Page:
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The Payday Loan That Stole Christmas

by Adam Mack, J.D. Hillary Stirling, research assistant   It’s the most wonderful time of the year – and sometimes the most stressful.  Sometimes family is the stressor, when you pack all those different personalities into one space for hours or days.  For others, the crowded malls and big box stores are just overwhelming.  For many people, though, the financial strain of holiday entertaining and gift-giving is the biggest cause of stress. The temptation is to just put those added expenses on a credit card, but if you don’t have one or have maxed it out, you’re likely to at least consider taking out a payday loan.
As a bankruptcy attorney, I’ve seen the financial mayhem a payday loan can cause.  In my jaded opinion, payday loan providers are predatory lenders at their worst.  If you’re even thinking about darkening the door of a payday lender, consider this some free advice: DO NOT DO IT!
To illustrate why I am adamantly against payday loans, consider this scenario.  Struggling parents decide that, to give their kids a good Christmas, they need to take out a payday loan.  So they go online and borrow a modest sum of $300, figuring that they can stay within that budget for everything and pay it back out of their next paycheck in two weeks. For the privilege of borrowing that money for two weeks, they have to pay $45, resulting in an APR (annual percentage rate) of 391%.To put that in perspective, an average credit card charges an APR of around 12-15% and a bank loan’s APR is currently in the 5-7% range.  So if these same people had put their $300 Christmas spending on a credit card instead and had taken an entire year to pay it off, they would only pay $36 in interest as opposed to $45 for two weeks.  If they had paid off the $300 balance on a credit card within two weeks, the interest at its highest would have been less than $4. That’s $40 that could have gone to Christmas expenses that instead wound up in the pocket of the payday lender.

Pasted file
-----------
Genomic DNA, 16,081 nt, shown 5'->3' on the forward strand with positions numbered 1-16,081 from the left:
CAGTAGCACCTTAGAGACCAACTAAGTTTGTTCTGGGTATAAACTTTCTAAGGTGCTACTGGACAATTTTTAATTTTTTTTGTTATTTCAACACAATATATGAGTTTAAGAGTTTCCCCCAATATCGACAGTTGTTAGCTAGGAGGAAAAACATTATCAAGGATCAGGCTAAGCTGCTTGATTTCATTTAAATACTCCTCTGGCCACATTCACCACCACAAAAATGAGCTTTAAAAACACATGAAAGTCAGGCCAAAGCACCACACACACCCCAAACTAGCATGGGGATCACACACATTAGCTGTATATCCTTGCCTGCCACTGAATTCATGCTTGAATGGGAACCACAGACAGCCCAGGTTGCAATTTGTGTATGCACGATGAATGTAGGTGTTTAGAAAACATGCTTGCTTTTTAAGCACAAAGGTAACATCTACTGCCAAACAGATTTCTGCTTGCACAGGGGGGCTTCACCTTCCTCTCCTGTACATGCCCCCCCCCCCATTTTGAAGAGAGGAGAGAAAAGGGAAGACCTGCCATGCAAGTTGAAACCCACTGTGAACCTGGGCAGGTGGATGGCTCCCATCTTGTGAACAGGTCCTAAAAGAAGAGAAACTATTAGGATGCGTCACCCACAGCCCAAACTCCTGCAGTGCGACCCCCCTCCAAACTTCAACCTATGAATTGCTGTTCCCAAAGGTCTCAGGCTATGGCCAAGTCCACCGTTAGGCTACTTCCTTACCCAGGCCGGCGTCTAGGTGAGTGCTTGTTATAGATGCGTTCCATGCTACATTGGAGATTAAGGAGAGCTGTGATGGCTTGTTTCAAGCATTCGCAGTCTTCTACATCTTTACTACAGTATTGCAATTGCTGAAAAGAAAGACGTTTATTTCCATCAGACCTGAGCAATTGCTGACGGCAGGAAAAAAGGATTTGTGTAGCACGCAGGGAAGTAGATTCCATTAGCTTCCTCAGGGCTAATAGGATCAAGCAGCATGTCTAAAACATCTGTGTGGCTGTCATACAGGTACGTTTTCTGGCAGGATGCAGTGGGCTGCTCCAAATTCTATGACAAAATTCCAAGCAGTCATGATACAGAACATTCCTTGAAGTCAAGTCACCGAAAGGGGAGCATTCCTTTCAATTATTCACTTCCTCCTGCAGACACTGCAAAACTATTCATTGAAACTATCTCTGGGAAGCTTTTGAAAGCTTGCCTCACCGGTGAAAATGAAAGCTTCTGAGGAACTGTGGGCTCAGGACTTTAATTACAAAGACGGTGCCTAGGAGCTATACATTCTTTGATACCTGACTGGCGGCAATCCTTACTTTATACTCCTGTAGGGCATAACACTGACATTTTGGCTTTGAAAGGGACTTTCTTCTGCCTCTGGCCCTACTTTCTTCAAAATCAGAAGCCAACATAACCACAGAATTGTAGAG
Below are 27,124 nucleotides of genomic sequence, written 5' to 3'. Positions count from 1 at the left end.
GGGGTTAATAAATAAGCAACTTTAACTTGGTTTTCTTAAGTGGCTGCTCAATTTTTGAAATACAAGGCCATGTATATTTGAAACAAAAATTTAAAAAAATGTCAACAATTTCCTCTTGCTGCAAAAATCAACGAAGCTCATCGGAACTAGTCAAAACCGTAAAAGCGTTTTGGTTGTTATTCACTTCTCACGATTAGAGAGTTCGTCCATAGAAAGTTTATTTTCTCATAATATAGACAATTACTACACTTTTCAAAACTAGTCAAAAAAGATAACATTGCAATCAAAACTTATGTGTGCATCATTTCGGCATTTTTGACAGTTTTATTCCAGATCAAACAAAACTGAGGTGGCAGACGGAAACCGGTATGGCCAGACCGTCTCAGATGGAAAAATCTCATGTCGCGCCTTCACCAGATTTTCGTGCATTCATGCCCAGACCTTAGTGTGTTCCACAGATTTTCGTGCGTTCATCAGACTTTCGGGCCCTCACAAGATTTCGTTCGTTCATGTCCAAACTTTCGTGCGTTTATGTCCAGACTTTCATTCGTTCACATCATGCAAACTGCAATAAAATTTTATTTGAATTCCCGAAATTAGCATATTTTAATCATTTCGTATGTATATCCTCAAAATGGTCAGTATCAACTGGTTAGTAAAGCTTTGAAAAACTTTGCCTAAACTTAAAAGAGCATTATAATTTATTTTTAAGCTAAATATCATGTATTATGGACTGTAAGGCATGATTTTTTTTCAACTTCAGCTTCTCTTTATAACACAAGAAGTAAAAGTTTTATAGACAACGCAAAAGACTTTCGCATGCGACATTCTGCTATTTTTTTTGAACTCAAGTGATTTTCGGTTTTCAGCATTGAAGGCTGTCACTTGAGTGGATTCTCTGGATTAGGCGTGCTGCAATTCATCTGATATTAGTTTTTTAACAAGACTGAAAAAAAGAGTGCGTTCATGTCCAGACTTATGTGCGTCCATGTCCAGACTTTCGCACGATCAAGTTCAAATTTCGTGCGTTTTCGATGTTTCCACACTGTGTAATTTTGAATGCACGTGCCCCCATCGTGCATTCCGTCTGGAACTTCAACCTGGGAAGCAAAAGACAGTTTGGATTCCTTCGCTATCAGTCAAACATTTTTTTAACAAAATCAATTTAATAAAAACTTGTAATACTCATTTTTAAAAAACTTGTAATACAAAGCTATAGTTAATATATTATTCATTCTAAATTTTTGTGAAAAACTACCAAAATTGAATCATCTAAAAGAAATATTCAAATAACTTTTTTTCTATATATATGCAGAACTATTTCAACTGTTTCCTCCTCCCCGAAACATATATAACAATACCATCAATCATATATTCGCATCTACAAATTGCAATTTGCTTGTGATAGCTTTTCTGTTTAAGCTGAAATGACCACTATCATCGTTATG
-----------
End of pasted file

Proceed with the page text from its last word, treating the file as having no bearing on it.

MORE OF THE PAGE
But that assumes everything goes as planned.  All too often people who take out a payday loan are unable to pay it back on time because other expenses pop up. If the parents in this scenario rolled that $300 into another payday loan, that’s another $45, and if they were to continue rolling the loan over for a year, they would have paid a whopping $1170 in interest (as opposed to $36 on a credit card).  That’s enough to pay for more than three Christmases.  Now please don’t misunderstand; I’m not suggesting everyone should run up their credit card bills.  Credit cards can and do get people in trouble, too, but as an alternative to payday loans, there’s no comparison.
Far better than any toy you can buy with borrowed money, the best gift you can give your family this Christmas is financial stability.  It might not come with ribbons and bows, but it will be a gift that keeps on giving for years if not a lifetime. If you’re already under water with payday or other loans, consider giving yourself a gift by contacting us today. We can help you find financial peace of mind through bankruptcy or other means.